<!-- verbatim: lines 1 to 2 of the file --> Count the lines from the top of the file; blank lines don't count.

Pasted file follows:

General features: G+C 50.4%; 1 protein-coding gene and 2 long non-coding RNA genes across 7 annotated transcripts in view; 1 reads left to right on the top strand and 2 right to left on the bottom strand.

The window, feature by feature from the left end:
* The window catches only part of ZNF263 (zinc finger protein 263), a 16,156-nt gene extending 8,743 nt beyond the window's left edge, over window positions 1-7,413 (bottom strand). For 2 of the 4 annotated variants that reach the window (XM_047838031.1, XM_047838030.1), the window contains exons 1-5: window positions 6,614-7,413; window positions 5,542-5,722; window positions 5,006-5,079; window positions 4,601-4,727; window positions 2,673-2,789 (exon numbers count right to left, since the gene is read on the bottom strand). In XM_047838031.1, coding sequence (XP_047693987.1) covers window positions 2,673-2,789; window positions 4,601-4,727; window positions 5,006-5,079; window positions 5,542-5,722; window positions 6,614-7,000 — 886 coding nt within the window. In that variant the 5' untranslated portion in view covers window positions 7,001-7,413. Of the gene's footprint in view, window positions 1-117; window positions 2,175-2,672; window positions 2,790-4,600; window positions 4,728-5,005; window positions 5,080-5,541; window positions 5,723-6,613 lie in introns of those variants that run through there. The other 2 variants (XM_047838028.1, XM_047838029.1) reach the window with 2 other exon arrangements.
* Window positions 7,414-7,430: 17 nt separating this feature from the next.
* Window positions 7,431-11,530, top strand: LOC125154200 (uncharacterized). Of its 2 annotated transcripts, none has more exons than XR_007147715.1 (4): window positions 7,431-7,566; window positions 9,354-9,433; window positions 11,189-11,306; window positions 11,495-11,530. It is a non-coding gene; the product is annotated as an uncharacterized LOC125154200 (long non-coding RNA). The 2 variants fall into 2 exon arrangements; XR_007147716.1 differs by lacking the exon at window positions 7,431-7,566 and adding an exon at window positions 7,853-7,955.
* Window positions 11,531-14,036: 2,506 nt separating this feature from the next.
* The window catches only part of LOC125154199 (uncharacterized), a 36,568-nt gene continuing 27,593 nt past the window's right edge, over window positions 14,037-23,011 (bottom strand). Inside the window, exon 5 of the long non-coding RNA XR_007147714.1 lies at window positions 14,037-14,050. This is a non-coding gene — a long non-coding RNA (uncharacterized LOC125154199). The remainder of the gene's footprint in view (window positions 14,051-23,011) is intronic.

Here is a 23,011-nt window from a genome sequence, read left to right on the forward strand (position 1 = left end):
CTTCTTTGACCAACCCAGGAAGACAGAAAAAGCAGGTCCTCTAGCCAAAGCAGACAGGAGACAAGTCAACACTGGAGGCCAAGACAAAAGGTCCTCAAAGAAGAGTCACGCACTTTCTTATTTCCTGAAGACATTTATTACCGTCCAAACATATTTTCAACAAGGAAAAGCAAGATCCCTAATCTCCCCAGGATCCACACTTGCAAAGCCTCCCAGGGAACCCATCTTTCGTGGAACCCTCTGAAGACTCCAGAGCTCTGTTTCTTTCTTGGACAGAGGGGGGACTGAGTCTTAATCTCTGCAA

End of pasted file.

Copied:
General features: G+C 50.4%; 1 protein-coding gene and 2 long non-coding RNA genes across 7 annotated transcripts in view; 1 reads left to right on the top strand and 2 right to left on the bottom strand.

The window, feature by feature from the left end: